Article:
What is your rent check paying for in Seattle? Study digs into the numbers
A recent study from the Sightline Institute sought to break down and calculate exactly why Seattle rent is so high, what specifically it pays for, and what the city could do to reduce prices.
RELATED: Seattle rents slowing down while condos begin to surge
The Sightline Institute, an independent, nonprofit research organization, dove deep into the numbers behind Seattle’s expensive rent market. The goal was to figure out what exactly a building could cut back on to lower rent prices for tenants.
Using a “generic, 75-unit, six-story apartment with 50 stalls of underground parking and a small street-level retail space” as its model, Sightline calculated what a Seattle tenant’s $2,200 per month rent would pay for.
The biggest percentage of that $2,200 rent check pays for construction by a wide margin of 39 percent, and $858 per month. The next highest driver of that hypothetical price point is property tax at 14.2 percent and $312 per month, followed by land purchasing at 13.7 percent and $301 per month.
Other smaller pieces of the pie include 5.9 percent and $129 per month for property managers, 2 percent and $43 per month to connect water, sewage, and electricity, and a 2 percent parking subsidy.
For in-building parking, you actually end up footing the bill whether or not you own a car. Sightline estimates that construction costs approximately $50,000 per stall for underground parking — even after charging $175 per stall every month for anyone with a parking space, all tenants end up paying $43 a month as part of their base rent.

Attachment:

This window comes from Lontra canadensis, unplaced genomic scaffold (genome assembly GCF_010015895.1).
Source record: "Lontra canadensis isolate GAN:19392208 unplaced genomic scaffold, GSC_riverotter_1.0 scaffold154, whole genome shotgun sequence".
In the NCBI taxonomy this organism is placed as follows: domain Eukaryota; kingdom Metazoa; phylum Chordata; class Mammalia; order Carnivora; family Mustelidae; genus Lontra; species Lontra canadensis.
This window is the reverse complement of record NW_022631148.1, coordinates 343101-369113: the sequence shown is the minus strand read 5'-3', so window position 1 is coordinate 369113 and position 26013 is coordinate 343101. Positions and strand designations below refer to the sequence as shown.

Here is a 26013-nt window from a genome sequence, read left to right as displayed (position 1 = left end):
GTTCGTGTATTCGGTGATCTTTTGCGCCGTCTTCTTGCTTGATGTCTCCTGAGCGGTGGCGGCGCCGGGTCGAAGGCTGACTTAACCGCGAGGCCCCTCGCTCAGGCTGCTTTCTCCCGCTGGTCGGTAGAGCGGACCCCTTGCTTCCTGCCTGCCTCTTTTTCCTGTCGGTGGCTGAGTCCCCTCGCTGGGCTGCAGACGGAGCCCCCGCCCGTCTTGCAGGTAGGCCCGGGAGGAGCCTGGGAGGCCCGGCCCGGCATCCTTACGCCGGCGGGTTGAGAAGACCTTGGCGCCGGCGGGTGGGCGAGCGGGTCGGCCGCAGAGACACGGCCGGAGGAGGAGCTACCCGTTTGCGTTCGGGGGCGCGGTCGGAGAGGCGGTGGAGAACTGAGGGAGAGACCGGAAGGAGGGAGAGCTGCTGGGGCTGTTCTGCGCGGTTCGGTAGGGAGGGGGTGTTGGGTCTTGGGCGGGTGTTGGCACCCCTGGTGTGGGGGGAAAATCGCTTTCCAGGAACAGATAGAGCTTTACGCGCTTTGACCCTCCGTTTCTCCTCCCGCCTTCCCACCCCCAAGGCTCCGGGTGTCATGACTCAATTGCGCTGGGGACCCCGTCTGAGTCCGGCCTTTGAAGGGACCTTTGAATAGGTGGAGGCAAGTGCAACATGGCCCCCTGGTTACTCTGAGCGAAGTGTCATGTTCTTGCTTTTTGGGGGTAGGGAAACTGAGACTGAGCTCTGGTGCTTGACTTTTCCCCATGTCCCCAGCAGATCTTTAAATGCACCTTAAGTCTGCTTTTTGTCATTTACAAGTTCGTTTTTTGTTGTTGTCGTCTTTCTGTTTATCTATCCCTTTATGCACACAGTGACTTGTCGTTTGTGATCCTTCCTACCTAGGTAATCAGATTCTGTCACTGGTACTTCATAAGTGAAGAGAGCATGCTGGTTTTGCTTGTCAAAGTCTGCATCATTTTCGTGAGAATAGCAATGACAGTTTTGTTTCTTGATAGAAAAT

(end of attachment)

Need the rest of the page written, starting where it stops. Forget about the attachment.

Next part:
As for construction making up the biggest percentage of rent costs, that largely revolves around a relative shortage of skilled labor and quality materials in recent years.
The hypothetical building in Sightline’s case study was based off of beginning construction in 2014, and finishing in 2017. It estimates that if the building was finished three years earlier, cheaper construction — a result of increased availability for labor and materials — would have reduced rent by $170 per month.
In terms of how a building could cut costs to reduce rent, Sightline recommended the following:
- Modular construction: Instead of constructing materials on-site, modular construction moves a percentage of building off-site and into factories. The most optimistic projections claim that it could cut construction costs in half, which in turn would reduce rent by around 25 percent.
- Exempting multifamily housing from property tax: This one’s a simple, albeit tough to execute, method. If Seattle exempted multifamily housing and provided incentives for buildings to include more multifamily units, a 4 percent drop in rent could follow.
- Eliminate fees for permits and utility connections: Sightline estimates waiving permits and utility connection fees could slash rent by as much as 2 percent. The exact opposite could be happening in Seattle, though, as the city weighs new fees for water, sewage, and transportation.
While it doesn’t have exact numbers for how much other methods would reduce rent, it also suggests rezoning that allows for more units per building, doing away with off-street parking requirements, and reducing the time it takes to acquire permits to entitle a building. As of now, it takes upwards of two years.
As Seattle searches for creative solutions to its housing crisis, it’s always worth considering any and all methods to provide relief, and at the very least, understand where its rent check is going.